What is fhst tax in bc

Partial retirement - taxation of earnings during the exemption phase (block model)



BFH judgment of March 21, 2013, VI R 5/12 (BFH press release No. 36 of July 3, 2013)

 

Income that is earned in the release phase as part of the partial retirement according to the so-called block model is generally not a pension. The plaintiff was therefore unable to claim either the pension allowance or the supplement to the pension allowance.

 

 

Practice info!

 

Problem

Born in 1948 Plaintiff was employed as a civil servant in the year of dispute 2009. The responsible authority had already given him partial retirement in 2002 for the period from August 1st, 2004 to November 30th, 2013 Block model approved. The plaintiff then performed the service with the regular working hours until March 31, 2009; his release phase began on April 1st, 2009. From this point in time, the plaintiff was completely exempted from the service until his retirement at the end of November 30, 2013. The plaintiff declared the period from 1.4. until December 31, 2009 the part of the remuneration omitted as pension remuneration.

The Tax office and the tax court, on the other hand, qualified the income as current wages.

 

 

solution

The BFH has confirmed the legal opinion of the tax office and tax court. The payments made in the exemption phase are no benefit equivalent to the retirement pension within the meaning of Section 19, Paragraph 2, Clause 2, No. 1, Letter a of the Income Tax Act. A similar payment is only given if it is comparable to a pension, widow's and orphan's benefit in terms of the reason for the grant. Like the retirement pension, the withdrawal must therefore serve a pension purpose, i.e. ultimately be an early retirement pension.

This was missing from the remuneration paid in the exemption phase. Because the remuneration made in the partial retirement is Remuneration for active work of the part-time employee, i.e. current salary. This is particularly evident in the other partial retirement model, namely when the civil servant throughout the entire partial retirement phase works half of the regular working hours with correspondingly reduced earnings.

The partial retirement model therefore primarily concerns the question of the periods in which the service is provided by the civil servant on the one hand and the salaries on the other hand, so it regulates Due date and Inflow time, but not the basic qualification of the mutually owed services. So if the services are provided in full working hours in advance and then the leave of absence phase is used, the payments made throughout the partial retirement therefore remain remuneration and do not become pension remuneration. The judgment also made it clear that an exemption from service with ongoing payments alone does not turn this into pension payments.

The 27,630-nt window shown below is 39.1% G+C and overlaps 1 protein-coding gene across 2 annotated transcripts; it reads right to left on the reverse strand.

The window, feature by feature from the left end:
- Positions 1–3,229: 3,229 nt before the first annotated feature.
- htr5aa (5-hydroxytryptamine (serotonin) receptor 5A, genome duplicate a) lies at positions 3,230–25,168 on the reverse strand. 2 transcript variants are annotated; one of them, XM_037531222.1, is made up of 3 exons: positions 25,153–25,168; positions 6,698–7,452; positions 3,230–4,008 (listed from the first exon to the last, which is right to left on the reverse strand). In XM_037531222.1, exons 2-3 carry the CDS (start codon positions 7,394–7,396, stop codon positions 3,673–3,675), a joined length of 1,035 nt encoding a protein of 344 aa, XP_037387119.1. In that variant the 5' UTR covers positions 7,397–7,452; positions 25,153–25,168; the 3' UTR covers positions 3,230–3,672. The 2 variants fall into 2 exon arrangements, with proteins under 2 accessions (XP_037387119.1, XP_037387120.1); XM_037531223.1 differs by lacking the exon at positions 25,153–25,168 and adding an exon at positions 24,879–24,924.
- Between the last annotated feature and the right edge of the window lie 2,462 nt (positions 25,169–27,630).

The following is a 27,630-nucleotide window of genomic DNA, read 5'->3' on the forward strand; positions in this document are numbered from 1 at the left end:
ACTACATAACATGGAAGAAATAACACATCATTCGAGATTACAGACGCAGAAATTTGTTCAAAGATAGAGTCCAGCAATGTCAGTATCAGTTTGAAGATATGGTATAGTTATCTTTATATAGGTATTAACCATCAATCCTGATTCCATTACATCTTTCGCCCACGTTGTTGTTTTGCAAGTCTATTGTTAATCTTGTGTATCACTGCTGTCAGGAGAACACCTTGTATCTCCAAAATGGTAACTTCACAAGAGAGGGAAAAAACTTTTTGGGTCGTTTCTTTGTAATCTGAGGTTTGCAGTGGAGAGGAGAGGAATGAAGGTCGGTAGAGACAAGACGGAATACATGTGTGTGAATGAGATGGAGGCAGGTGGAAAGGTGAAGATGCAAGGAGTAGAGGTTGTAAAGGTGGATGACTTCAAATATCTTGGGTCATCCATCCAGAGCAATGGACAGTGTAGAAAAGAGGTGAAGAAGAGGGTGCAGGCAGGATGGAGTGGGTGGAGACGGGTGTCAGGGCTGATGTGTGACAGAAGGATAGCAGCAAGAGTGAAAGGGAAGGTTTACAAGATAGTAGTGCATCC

• According to Section 19 (2) sentence 1 EStG, the Pension payments an amount determined according to a percentage and limited to a maximum amount (pension allowance) and a tax-free surcharge on the pension allowance.
  • In contrast, the remuneration of the professors emeritus is to be regarded as remuneration similar to the retirement pension Reaching theAge limit be done. The decisive factor here is the legal reason for the delivery (here: reaching the age limit). This also applies to the special case of the “58 rule”: Here the remuneration had the function of a early retirement.
  • For those in partial retirement Workers are the Advertising expenses not to be reduced because the expenses have no direct economic connection with the tax-free top-up amounts. However, the question of whether and under what conditions employees who are in the release phase can still claim income-related expenses at all has not been conclusively clarified. Here it will have to be examined in detail to what extent the expenditure involved in acquiring, securing and maintaining income (cf. Section 9 (1) sentence 1 EStG).
  • The tax-free top-up amounts are subject to the so-called progression proviso (Section 32b, Paragraph 1, Clause 1, No. 1, Letter g of the Income Tax Act). That means: A special (higher) tax rate is applied to the taxable taxable income. This often leads to additional tax payments in the income tax assessment of employees. However, the progression proviso does not apply to the (tax-free) additional contributions to the pension insurance, which are also to be paid by the employer in cases of partial retirement.
  • There are no special commercial law regulations for the accounting valuation and the disclosure of partial retirement agreements; however is hers accounting against the background of the mandatory offsetting of certain assets (e.g. assets from reinsurance or trust assets) with the accruals complex in individual cases. The accounting subtleties illustrated Zwirner in his article "Illustration of provisions for partial retirement" in BC 2011, 520 ff. (Issue 11), using case studies.

 

[Note d. Red.]

 

 

BC 8/2013